2018HSSL_FlipBooks

2018_FlipBook_Getlein_LivingWithArt_12e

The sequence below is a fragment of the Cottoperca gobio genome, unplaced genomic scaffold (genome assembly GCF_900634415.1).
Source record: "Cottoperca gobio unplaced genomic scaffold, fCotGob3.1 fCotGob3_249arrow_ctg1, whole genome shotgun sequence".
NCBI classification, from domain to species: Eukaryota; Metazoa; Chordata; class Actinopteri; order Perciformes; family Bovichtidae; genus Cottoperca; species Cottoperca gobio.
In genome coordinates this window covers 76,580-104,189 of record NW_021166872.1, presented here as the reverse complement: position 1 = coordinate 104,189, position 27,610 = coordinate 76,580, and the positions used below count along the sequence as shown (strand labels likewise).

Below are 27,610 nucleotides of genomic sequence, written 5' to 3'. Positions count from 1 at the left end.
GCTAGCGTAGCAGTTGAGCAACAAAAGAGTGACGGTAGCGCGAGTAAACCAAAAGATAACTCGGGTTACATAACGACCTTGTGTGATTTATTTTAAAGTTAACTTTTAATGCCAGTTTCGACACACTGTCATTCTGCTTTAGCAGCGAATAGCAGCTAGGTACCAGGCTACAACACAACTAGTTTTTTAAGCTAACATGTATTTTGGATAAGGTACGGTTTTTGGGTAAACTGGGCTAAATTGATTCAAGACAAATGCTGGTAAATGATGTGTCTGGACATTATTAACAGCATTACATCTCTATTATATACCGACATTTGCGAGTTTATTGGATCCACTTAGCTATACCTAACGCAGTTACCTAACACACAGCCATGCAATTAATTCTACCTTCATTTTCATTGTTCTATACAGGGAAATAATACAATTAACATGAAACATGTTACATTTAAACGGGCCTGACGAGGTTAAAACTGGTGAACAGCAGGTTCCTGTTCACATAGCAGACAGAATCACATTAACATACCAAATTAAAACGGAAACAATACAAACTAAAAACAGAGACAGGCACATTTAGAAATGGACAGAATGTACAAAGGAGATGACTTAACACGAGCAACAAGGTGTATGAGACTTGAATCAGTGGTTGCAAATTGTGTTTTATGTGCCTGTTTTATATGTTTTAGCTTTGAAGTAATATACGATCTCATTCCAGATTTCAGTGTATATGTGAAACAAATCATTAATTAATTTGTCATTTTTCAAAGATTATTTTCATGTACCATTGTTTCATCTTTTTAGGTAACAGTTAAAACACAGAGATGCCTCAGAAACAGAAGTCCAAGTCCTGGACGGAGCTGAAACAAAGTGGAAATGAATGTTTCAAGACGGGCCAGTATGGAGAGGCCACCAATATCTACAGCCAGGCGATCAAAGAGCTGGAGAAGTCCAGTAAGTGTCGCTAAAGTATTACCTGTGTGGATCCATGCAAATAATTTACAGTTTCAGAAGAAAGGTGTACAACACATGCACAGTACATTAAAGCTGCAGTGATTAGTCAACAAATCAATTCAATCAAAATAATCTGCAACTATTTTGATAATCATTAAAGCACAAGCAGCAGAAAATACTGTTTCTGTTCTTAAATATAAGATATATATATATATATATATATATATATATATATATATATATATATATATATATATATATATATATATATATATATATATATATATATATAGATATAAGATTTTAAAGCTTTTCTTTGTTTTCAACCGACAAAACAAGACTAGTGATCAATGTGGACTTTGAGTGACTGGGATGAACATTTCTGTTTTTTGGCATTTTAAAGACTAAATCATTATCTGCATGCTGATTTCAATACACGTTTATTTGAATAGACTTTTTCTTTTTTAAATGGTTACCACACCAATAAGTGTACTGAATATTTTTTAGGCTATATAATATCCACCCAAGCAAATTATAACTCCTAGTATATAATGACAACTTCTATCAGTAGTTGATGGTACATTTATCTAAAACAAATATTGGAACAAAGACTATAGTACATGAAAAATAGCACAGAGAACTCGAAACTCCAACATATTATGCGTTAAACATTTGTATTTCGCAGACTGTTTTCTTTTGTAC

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T H E M I D D L E A G E S I N E U R O P E  • 367 15.19 West facade, Chartres Cathedral. John Elk III/Bruce Coleman, Inc./ Photoshot 15.20 Plan of Chartres Cathedral. The towers, south spire, and facade had originally been built as additions to an older Romanesque church that stood on the site. When a fire in 1194 burned this older part of the church to the ground, it was rebuilt over the course of the next sixty years in the Gothic style we see today. The plan (15.20) shows the famil- iar cross form, but the choir and ambulatory have taken on much larger proportions compared with those at Sainte-Foy. The soaring, open spaces of the interior were created with ribbed vaulting and pointed arches much like those we saw in Chapter 13 in the cathedral at Reims, built around the same time (see 13.11). The final addition to Chartres was the spire atop the north (left) tower. Built in the early 16th century, it illustrates the last phase of Gothic style—a slender, elongated, and highly ornamental style called Flamboyant, French for "flamelike." Sculpture in the Middle Ages was often created to embellish architecture. Over two thousand carved figures decorate the exterior of Chartres Cathedral. Concen- trated especially around principal entryways, they serve as a transition between the everyday world of the town and the sacred space within, forming a sort of "welcom- ing committee" for the faithful as they enter. Like the architecture itself, the sculp- tures were created at different times, and in them, too, we can appreciate the evolution of Gothic style. Early Gothic style can be seen in the elongated and flattened bodies of these 12th-century carvings from the principal entry of the cathedral (15.21). In fact, it is difficult to believe that there are actual bodies under the draperies at all. The linear folds of the draperies are not so much sculpted as incised—drawn into the stone with a chisel. We can think of them as a sculptural equivalent of the garments in the Byzantine mosaic we looked at earlier (see 15.9), created around the same time.

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